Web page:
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Rheumatoid arthritis is a chronic inflammatory disease in which the immune system attacks our joints and causes inflammation, pain, stiffness and swelling and slowly damages the joints. Like many other autoimmune diseases, rheumatoid arthritis has no cure but it can be treated with certain medications and therapies that focus on limiting joint inflammation and pain, and slow down damage. The aim of these treatments is to reduce disability and enable you to live a healthy and active life.

DMARDs

DMARDs or “Disease-modifying anti-rheumatic agents” are the first line drugs for rheumatoid arthritis. Examples include methotrexate, hydroxychloroquine, sulfasalazine and leflunomide. If you have been diagnosed with rheumatoid arthritis, your doctor will probably prescribe you a combination of DMARD tablets as an initial treatment. These drugs are usually very effective in controlling the pain and swelling of rheumatoid arthritis. These are usually given in combination with corticosteroids or biological agents.

Methotrexate is normally the first drug prescribed along with another DMARD and a corticosteroid to reduce the pain. It is usually very effective in the reduction of swelling but it has a lot of side effects. Common side effects of methotrexate are headache, diarrhea, sore mouth hair loss and loss of appetite. Methotrexate can also lead to lung infections, liver damage and bone marrow suppression.

You will start noticing the effects of DMARDs in a few months; therefore compliance is very important here. You have to keep taking the medicine even if you don’t see any improvement at first.

Biological Agents

Biological Agents are a newer form of treatment modality for rheumatoid arthritis. These include abatacept, etanercept, anakinra, adalimumab, rituximab, infliximab and tofacitinib.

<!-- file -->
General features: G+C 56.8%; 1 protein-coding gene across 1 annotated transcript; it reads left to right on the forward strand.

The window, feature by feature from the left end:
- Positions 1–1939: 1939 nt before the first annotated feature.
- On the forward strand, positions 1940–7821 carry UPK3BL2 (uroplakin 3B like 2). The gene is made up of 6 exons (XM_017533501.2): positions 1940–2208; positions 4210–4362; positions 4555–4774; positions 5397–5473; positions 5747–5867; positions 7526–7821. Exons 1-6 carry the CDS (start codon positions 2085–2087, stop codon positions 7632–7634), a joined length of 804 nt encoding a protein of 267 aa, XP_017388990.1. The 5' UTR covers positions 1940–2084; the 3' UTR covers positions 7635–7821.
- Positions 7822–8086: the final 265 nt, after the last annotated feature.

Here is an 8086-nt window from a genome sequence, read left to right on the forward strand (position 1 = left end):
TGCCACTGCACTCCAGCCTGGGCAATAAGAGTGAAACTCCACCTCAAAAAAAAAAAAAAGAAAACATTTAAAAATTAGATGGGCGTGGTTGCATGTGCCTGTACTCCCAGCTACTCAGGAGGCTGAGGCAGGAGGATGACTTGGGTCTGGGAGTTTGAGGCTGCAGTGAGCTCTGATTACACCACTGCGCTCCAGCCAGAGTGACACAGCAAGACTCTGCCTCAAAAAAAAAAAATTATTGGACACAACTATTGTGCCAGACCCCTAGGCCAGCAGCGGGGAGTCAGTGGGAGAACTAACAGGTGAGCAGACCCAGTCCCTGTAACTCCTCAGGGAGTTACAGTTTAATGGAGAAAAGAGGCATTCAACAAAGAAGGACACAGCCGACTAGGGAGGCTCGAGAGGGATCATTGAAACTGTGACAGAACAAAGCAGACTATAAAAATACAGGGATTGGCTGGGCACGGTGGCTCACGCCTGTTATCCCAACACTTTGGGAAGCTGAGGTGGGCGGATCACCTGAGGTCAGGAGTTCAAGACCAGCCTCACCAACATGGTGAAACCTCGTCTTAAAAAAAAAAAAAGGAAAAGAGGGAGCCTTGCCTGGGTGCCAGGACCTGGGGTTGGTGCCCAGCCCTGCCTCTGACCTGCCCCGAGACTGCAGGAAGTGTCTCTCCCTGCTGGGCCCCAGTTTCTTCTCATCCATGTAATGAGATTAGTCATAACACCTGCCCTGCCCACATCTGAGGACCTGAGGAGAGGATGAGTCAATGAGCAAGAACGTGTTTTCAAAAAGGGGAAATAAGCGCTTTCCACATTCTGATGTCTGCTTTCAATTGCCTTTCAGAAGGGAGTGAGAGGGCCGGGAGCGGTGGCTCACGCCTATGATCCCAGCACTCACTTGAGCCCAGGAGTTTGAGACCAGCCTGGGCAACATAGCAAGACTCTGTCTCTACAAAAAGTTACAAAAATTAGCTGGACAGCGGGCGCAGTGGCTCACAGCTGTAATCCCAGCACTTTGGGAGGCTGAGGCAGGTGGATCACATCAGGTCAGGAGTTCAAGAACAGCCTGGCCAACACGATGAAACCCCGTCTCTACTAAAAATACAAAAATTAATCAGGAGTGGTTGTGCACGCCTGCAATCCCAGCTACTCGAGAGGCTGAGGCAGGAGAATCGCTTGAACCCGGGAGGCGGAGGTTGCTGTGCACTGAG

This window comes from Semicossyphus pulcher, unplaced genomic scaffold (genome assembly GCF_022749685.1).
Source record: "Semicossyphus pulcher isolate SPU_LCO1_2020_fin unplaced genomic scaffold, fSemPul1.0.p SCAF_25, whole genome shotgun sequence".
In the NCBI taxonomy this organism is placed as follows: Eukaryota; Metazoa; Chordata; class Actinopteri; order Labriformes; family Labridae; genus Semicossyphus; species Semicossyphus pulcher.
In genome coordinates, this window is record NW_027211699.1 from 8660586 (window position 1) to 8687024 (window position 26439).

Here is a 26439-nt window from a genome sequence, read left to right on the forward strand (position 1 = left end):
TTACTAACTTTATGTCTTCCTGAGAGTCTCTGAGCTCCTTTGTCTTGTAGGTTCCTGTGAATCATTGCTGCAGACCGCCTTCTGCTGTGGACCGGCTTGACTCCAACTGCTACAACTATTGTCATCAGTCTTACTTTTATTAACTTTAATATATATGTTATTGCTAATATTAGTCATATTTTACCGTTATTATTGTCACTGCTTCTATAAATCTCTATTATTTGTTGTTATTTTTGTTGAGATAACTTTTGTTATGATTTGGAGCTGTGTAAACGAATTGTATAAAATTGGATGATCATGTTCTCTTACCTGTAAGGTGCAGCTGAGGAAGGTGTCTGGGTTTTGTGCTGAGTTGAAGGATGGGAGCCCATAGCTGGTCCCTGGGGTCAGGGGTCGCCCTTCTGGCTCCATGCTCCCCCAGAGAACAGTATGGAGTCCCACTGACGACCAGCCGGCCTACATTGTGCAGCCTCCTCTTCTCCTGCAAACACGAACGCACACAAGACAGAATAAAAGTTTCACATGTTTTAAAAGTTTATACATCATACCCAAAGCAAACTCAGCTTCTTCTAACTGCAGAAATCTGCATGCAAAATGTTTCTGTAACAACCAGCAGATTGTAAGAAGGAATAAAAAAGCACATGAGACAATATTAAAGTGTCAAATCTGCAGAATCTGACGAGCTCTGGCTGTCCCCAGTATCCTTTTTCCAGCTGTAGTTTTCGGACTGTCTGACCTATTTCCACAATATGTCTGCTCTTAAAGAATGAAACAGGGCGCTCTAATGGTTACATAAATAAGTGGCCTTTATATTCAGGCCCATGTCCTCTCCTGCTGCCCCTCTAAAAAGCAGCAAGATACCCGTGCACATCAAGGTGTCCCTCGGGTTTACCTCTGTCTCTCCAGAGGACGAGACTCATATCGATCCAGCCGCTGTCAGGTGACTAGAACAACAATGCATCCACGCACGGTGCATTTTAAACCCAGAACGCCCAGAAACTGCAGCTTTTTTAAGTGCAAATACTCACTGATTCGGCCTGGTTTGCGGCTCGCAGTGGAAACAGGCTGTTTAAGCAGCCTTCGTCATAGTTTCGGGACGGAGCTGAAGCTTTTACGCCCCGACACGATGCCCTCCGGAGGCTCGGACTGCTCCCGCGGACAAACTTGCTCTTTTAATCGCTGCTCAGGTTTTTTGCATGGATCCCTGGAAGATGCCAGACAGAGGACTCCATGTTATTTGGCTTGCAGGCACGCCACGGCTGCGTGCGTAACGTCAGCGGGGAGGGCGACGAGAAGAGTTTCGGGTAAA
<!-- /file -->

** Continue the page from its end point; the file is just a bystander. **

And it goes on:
These drugs target the part of your immune system that triggers the inflammation in your joints. Hence, they prevent joint swelling and tissue destruction. Biological agents are usually added in the regime when DMARDs are not working. They are given by injection and have mild side effects.

NSAIDs

NSAIDs or “non-steroidal anti-inflammatory drugs” are used to reduce inflammation and relieve the chronic pain of rheumatoid arthritis. Examples of NSAIDs used for rheumatoid arthritis are naproxen sodium, diclofenac, Indomethacin, celecoxib, ketorolac, piroxicam and ibuprofen. NSAIDs usually don’t show side effects in most people but some may experience stomach problems.

Steroids

Steroids reduce the activity of immune system and decrease inflammation in joints. Examples include Prednisone, methylprednisolone, cortisone and triamcinolone.

Steroids serve to slow your hyperactive immune system down by affecting the function of white blood cells. Steroids also decrease the production of inflammatory mediators and minimize joint tissue damage.

Steroids are mostly prescribed for controlling acute joint pains and stiffness. The dose is then tapered off gradually. Steroids are usually prescribed in combination with DMARDs or biological agents.

Physical Therapy

Physical therapy is also very helpful for managing the symptoms of rheumatoid arthritis. Your physiotherapist will design a long term exercise plan after assessing your strength, fitness and function. He will teach you certain exercises for each affected joint that will keep your joints flexible. Application of Ice packs and therapeutic massages are also used for relieving the chronic pain of rheumatoid arthritis.

Surgery

Surgery is the last option if your joints are severely damaged and do not respond to medications. The purpose of the surgery is to repair the damaged joints, correct the deformities and restore the joint function. The surgical procedures may include joint fusion, tendon repair and total joint replacement.

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